Artisans and craftspeople fear future in Florence 'dying' of tourism


'We've been open since 1908. If you get rid of us, and many others like us, you take away part of the city's spirit,' said Pestelli, whose father, grandfather and great-grandfather were goldsmiths before him. Photo: AFP

Goldsmith Tommaso Pestelli was evicted from his historic Florence workshop to make way for a luxury hotel, the umpteenth victim of a mass tourism critics say is ravaging the Italian city.

Calls for urgent action to protect the city centre, a Unesco site, intensified last month after a museum director said "hit and run" tourism had transformed Florence into a "prostitute".

Some 1.5 million tourists flocked to the city last summer, up 6.6 percent on the previous year, while an increasing number of independent shops and residential apartments are being transformed into fast food outlets and holiday lets.

"We've been open since 1908. If you get rid of us, and many others like us, you take away part of the city's spirit," said Pestelli, whose father, grandfather and great-grandfather were goldsmiths before him.

Pestelli, 55, managed to find another little workshop nearby, but says many fellow artisans have not been so lucky.

The average cost of monthly residential rents leapt 42 percent between 2016 and 2023, while the number of apartments listed on Airbnb jumped from some 6,000 to nearly 15,000, official figures show.

Even in February, tourist queues snake around the block at the Duomo and throng around Michelangelo's David.

With locals forced out and traditional shops disappearing, "Florence is becoming an empty box", Pestelli said.

Elena Bellini, 47, who sells work by local artists, said the drop in the number of long-term residents was killing neighbourhoods and had lead to more crime, like attempted break-ins.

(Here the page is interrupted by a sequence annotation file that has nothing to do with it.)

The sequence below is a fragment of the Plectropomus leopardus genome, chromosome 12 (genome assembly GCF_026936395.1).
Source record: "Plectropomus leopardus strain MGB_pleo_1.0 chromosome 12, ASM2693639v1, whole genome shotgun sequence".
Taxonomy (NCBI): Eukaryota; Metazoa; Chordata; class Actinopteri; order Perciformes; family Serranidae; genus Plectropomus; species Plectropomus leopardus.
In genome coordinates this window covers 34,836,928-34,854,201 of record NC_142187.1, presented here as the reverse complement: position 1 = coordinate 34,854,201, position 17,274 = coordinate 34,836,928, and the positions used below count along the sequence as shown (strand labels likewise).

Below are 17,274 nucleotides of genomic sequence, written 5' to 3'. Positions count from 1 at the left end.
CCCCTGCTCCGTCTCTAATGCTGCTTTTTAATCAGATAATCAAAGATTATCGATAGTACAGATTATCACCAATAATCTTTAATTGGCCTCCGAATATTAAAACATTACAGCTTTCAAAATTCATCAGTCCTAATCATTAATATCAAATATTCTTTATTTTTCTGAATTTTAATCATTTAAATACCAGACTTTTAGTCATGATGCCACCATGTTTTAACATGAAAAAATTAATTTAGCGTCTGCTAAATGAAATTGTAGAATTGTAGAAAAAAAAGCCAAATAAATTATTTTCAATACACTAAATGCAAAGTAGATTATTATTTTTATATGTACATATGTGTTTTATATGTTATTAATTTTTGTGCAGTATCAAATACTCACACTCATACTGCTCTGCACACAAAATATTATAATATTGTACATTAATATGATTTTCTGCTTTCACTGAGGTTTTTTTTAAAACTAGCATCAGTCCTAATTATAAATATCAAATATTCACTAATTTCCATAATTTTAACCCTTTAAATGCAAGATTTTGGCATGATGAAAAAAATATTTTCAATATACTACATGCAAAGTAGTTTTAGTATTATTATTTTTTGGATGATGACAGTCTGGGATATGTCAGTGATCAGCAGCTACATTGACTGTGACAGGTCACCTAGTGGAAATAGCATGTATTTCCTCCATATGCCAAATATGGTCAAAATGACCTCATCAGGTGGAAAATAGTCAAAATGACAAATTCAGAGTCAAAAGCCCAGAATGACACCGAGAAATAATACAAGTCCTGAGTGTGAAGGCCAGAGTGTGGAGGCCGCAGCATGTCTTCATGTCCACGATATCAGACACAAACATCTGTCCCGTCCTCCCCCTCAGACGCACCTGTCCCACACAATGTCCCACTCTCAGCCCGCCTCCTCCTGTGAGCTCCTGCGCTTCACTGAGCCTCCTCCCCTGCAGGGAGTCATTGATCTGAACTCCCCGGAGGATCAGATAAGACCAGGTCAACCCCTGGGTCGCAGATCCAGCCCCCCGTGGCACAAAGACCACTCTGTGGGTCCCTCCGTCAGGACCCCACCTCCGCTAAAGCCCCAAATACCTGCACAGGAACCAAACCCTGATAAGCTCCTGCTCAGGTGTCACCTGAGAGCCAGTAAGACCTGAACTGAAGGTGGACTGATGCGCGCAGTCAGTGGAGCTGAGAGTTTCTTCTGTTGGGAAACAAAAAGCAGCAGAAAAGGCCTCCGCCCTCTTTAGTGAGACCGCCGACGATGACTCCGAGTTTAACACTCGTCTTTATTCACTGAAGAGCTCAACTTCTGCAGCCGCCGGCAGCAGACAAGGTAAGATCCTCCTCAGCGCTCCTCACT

"Florence is dying!" read a notice in the window of a jewellers saying the city had been "sold" to big business.

Airbnb ban

The Tuscan capital is not alone.

Venice and other top destinations like the Cinque Terre in northwest Italy have also seen locals driven away by astronomical rents, overcrowded sites and endless souvenir shops.

While Venice is trialling a ticketing system, with day visitors to be charged an entry fee in high seasons, Florence's centre-left city council has launched a campaign to entice tourists away from the centre.

"People are increasingly looking for 'experience-based itineraries', so we have to promote ... other points of historical, artistic, naturalistic and gastronomic interest," said Deputy Mayor Alessia Bettini.

Visitors to surrounding villages, castles and abbeys were up 4.5 percent in January, while the number of hikers tackling the Path of the Gods across the Apennines to Bologna rose 22 percent last year.

The council has also attempted to free up homes for local people and prevent rents spiralling further by banning new short-term private vacation rentals in the historic centre.

The measure, adopted in October, also includes tax breaks for landlords if they switch back to ordinary leases.

'Gone forever'

Despite the ban, a dozen or so artisans are being evicted from workshops in a building near the Ponte Vecchio, amid plans to transform it for tourism.

"The Florentine goldsmith tradition is rather quickly falling to pieces," said Pestelli.

A few streets away, Gabriele Maselli, president of Florence's Historical Businesses Association, paints a gold picture frame by hand, rows of brightly coloured pots and powders lining the shelves behind him.

A large crucifix stands propped against one wall, while nearby a restorer repairs the surface of a damaged painting.

"People come to Florence for quality things, made painstakingly by hand," said 58-year-old Maselli.

"If a business is forced to close though, it affects the whole production chain. A whole world closes, gone forever". - AFP

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